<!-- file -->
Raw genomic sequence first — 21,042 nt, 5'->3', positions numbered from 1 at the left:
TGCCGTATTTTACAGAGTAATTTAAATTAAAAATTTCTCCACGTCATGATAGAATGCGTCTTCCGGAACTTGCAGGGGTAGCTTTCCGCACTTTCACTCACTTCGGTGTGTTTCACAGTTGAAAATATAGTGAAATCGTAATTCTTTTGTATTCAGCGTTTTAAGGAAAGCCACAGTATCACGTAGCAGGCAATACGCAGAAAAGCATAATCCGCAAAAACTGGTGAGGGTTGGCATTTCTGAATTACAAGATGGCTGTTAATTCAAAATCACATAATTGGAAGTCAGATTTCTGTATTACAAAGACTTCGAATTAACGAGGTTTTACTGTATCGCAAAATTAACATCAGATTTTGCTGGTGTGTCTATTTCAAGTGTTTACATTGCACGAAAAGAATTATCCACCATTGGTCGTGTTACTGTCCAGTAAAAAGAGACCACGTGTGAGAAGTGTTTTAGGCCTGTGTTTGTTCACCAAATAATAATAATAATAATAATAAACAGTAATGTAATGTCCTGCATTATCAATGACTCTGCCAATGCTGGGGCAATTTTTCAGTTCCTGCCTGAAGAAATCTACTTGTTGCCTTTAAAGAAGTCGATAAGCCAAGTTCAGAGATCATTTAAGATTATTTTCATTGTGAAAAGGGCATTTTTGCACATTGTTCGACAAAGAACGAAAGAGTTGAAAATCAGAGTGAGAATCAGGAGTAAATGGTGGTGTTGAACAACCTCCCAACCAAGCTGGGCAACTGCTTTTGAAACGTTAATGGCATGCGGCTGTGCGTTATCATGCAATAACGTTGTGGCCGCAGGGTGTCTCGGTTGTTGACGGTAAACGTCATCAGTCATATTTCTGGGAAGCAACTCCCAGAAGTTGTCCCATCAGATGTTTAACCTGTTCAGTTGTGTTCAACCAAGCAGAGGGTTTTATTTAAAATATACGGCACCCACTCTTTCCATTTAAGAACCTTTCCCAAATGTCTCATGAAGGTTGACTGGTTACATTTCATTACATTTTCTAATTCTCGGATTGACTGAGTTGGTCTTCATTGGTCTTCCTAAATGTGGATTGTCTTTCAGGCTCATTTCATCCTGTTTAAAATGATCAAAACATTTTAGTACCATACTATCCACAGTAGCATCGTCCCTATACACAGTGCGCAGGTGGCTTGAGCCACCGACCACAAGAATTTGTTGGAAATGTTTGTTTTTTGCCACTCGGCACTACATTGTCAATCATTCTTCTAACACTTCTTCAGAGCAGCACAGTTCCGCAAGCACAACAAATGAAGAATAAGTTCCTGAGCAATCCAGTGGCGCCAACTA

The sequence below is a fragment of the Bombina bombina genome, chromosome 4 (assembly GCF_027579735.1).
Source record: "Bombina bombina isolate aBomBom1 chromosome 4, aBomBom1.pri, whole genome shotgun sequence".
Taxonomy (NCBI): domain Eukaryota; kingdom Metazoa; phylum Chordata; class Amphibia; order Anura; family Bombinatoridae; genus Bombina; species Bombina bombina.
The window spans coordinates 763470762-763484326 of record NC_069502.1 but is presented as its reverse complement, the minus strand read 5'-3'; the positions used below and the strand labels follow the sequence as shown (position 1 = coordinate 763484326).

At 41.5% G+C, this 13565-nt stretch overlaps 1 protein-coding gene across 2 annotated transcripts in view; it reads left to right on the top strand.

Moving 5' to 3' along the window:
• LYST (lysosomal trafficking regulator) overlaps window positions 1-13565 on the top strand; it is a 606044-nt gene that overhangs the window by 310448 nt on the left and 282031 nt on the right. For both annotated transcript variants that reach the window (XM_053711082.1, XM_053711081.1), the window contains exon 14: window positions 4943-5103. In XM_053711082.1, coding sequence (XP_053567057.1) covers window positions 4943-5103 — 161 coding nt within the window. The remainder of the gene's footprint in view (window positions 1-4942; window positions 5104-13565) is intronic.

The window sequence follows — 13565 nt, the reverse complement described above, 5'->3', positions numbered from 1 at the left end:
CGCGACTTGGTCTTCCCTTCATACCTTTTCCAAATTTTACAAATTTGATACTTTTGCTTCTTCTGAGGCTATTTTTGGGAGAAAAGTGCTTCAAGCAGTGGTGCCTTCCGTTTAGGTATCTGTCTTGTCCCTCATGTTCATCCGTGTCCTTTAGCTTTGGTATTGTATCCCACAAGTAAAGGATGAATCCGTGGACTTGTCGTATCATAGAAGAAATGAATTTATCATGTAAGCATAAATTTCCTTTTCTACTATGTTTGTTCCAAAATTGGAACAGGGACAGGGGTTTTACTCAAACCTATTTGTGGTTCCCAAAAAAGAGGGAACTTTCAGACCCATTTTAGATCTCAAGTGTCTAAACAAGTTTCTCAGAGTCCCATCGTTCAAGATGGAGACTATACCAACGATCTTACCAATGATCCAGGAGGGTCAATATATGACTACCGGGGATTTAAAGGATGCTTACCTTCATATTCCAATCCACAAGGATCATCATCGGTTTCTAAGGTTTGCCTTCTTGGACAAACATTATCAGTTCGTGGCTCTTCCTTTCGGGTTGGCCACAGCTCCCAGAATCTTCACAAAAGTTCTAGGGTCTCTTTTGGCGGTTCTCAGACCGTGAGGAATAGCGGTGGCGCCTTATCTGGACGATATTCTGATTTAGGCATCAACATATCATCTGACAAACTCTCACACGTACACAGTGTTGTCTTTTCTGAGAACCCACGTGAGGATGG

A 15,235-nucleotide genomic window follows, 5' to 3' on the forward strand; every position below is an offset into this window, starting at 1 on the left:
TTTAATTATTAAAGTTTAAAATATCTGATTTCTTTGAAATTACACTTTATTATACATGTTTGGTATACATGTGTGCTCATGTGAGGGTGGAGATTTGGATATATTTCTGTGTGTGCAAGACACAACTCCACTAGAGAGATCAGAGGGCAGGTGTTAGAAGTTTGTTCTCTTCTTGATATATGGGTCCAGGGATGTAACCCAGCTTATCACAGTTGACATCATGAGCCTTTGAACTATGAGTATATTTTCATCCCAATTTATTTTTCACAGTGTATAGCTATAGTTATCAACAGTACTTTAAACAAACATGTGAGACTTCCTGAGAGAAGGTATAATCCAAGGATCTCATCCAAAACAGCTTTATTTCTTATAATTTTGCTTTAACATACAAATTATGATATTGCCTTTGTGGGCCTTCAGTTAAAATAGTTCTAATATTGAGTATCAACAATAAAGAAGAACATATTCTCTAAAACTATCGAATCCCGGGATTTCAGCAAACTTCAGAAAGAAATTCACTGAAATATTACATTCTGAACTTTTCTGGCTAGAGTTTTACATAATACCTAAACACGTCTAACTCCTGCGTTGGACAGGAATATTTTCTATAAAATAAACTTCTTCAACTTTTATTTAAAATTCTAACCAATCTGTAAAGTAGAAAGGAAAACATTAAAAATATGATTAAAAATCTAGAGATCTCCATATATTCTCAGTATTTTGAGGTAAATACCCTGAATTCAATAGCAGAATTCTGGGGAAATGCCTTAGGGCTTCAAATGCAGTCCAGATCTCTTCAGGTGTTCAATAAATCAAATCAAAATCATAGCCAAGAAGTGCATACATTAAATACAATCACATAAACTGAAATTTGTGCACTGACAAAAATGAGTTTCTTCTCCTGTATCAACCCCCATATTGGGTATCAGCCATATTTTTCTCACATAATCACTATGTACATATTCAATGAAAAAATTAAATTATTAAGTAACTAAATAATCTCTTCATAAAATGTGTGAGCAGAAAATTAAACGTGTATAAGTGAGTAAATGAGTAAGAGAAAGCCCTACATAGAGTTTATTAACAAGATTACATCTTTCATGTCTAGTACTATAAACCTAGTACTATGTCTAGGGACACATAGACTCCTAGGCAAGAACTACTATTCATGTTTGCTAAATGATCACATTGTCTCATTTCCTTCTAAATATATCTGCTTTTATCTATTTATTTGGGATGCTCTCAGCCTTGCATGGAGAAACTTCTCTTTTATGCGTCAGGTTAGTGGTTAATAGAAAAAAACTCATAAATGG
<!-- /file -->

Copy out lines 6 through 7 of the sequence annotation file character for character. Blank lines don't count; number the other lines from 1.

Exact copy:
The window spans coordinates 763470762-763484326 of record NC_069502.1 but is presented as its reverse complement, the minus strand read 5'-3'; the positions used below and the strand labels follow the sequence as shown (position 1 = coordinate 763484326).

At 41.5% G+C, this 13565-nt stretch overlaps 1 protein-coding gene across 2 annotated transcripts in view; it reads left to right on the top strand.